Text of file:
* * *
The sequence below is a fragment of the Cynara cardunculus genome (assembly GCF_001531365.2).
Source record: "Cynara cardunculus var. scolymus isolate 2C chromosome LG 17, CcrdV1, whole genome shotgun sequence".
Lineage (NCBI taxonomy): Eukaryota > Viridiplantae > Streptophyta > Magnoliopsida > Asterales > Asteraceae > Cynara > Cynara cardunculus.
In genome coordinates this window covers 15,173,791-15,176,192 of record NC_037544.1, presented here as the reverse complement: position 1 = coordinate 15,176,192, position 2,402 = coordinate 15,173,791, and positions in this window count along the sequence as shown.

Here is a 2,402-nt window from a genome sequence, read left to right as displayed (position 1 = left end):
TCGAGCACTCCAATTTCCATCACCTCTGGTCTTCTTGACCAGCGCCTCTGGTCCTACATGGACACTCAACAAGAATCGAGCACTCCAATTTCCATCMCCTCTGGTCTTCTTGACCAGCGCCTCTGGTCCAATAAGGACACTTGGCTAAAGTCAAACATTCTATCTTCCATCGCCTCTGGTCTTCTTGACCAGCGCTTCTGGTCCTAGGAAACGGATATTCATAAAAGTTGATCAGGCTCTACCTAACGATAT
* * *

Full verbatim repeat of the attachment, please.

The sequence below is a fragment of the Cynara cardunculus genome (assembly GCF_001531365.2).
Source record: "Cynara cardunculus var. scolymus isolate 2C chromosome LG 17, CcrdV1, whole genome shotgun sequence".
Lineage (NCBI taxonomy): Eukaryota > Viridiplantae > Streptophyta > Magnoliopsida > Asterales > Asteraceae > Cynara > Cynara cardunculus.
In genome coordinates this window covers 15,173,791-15,176,192 of record NC_037544.1, presented here as the reverse complement: position 1 = coordinate 15,176,192, position 2,402 = coordinate 15,173,791, and positions in this window count along the sequence as shown.

Here is a 2,402-nt window from a genome sequence, read left to right as displayed (position 1 = left end):
TCGAGCACTCCAATTTCCATCACCTCTGGTCTTCTTGACCAGCGCCTCTGGTCCTACATGGACACTCAACAAGAATCGAGCACTCCAATTTCCATCMCCTCTGGTCTTCTTGACCAGCGCCTCTGGTCCAATAAGGACACTTGGCTAAAGTCAAACATTCTATCTTCCATCGCCTCTGGTCTTCTTGACCAGCGCTTCTGGTCCTAGGAAACGGATATTCATAAAAGTTGATCAGGCTCTACCTAACGATAT